Richard III review

Martin Freeman’s psychotic monarch is big on mockery but wanting in malice
Hollywood targets Asian audiences as US films enjoy record-breaking run at Chinese box office

Hollywood targets Asian audiences

The world's second biggest movie market is fast becoming the Hollywood studios' most crucial
Grindr founder Joel Simkhai: 'I've found love on my dating app - and my mum keeps trying to hook me up!'

Grindr founder Joel Simkhai: 'I've found love on my dating app'

Five years on from its launch and Grindr is the world's most popular dating app for gay men. Its founder Joel Simkhai answers his critics, describes his isolation as a child
Autocorrect has its uses but it can go rogue with embarrassing results - so is it time to ditch it?

Is it time to ditch autocorrect?

Matthew J X Malady persuaded friends to message manually instead, but failed to factor in fat fingers and drunk texting
10 best girls' summer dresses

Frock chick: 10 best girls' summer dresses

Get them ready for the holidays with these cool and pretty options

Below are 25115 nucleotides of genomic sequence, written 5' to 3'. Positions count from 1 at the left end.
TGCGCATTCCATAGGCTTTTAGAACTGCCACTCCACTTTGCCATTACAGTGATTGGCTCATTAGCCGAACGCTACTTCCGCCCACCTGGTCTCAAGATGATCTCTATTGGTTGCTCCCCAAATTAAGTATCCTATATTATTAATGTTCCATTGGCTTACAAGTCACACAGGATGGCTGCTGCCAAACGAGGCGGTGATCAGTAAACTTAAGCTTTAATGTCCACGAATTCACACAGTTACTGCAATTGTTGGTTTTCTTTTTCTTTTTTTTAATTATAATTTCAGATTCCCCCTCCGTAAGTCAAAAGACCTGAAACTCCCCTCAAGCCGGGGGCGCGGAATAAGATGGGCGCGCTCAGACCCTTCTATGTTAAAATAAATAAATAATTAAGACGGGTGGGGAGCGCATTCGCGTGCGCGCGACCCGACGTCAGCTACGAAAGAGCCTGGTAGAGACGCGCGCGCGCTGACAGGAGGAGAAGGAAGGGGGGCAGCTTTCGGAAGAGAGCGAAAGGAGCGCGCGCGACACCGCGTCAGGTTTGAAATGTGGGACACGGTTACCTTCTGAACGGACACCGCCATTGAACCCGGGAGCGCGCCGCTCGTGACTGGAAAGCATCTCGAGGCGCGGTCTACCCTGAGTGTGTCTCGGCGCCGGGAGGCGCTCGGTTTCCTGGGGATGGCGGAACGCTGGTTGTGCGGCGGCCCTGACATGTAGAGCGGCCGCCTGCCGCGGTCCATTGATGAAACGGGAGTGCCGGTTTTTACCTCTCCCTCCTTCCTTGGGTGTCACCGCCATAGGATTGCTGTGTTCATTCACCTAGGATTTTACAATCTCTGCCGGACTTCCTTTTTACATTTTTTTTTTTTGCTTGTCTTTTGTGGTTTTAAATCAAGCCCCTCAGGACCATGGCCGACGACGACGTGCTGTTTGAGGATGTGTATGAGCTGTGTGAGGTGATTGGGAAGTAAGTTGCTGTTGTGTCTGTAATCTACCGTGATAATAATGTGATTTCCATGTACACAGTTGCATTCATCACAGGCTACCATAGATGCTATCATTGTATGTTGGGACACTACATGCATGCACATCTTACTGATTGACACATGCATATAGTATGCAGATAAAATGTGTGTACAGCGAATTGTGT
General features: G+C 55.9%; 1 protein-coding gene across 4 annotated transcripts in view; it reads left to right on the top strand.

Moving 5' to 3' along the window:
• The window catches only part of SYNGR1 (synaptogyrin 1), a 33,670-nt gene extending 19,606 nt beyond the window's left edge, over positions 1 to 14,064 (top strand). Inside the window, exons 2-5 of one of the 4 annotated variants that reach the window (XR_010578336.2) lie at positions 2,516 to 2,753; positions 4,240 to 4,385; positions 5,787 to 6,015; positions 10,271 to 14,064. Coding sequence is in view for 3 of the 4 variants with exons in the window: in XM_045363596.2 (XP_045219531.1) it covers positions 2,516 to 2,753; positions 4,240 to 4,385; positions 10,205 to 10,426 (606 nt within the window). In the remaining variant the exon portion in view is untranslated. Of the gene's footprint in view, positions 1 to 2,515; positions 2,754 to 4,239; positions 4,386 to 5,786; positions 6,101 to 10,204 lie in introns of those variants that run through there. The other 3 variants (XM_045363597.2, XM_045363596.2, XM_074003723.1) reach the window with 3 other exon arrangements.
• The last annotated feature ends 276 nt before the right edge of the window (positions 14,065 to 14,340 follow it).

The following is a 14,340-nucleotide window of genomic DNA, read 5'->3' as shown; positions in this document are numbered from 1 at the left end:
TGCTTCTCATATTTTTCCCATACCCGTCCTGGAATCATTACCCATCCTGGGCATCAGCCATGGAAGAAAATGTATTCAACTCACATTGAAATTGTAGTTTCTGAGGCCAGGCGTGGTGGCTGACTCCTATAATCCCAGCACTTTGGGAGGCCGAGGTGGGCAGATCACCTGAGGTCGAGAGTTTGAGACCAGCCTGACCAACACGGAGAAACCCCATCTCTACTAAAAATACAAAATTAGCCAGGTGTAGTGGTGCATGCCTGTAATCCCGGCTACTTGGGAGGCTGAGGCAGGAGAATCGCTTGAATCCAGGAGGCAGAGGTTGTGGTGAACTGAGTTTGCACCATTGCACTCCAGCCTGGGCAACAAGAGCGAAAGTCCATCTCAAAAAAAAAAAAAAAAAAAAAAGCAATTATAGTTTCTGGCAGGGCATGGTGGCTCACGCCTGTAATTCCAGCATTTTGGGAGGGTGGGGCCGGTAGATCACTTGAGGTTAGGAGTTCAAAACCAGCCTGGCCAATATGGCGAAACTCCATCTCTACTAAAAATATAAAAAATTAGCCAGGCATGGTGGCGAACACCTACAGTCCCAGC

Westminster’s dark secret: Adultery, homosexuality, sadomasochism and abuse of children were all seemingly lumped together

Westminster’s dark secret

Adultery, homosexuality, sadomasochism and abuse of children were all seemingly lumped together
A History of the First World War in 100 Moments: Dulce et decorum est - a life cut short for a poet whose work achieved immortality

A History of the First World War in 100 Moments

Dulce et decorum est: a life cut short for a poet whose work achieved immortality
Google tells popular music website to censor album cover art in 'sexually explicit content' ban

Naked censorship?

The strange case of Google, the music website and the nudity take-down requests
Howzat! 8 best cricket bats

Howzat! 8 best cricket bats

As England take on India at Trent Bridge, here is our pick of the high-performing bats to help you up your run-count this summer 
Brazil vs Germany World Cup 2014 comment: David Luiz falls from leader figure to symbol of national humiliation

David Luiz falls from leader figure to symbol of national humiliation

Captain appears to give up as shocking 7-1 World Cup semi-final defeat threatens ramifications in Brazil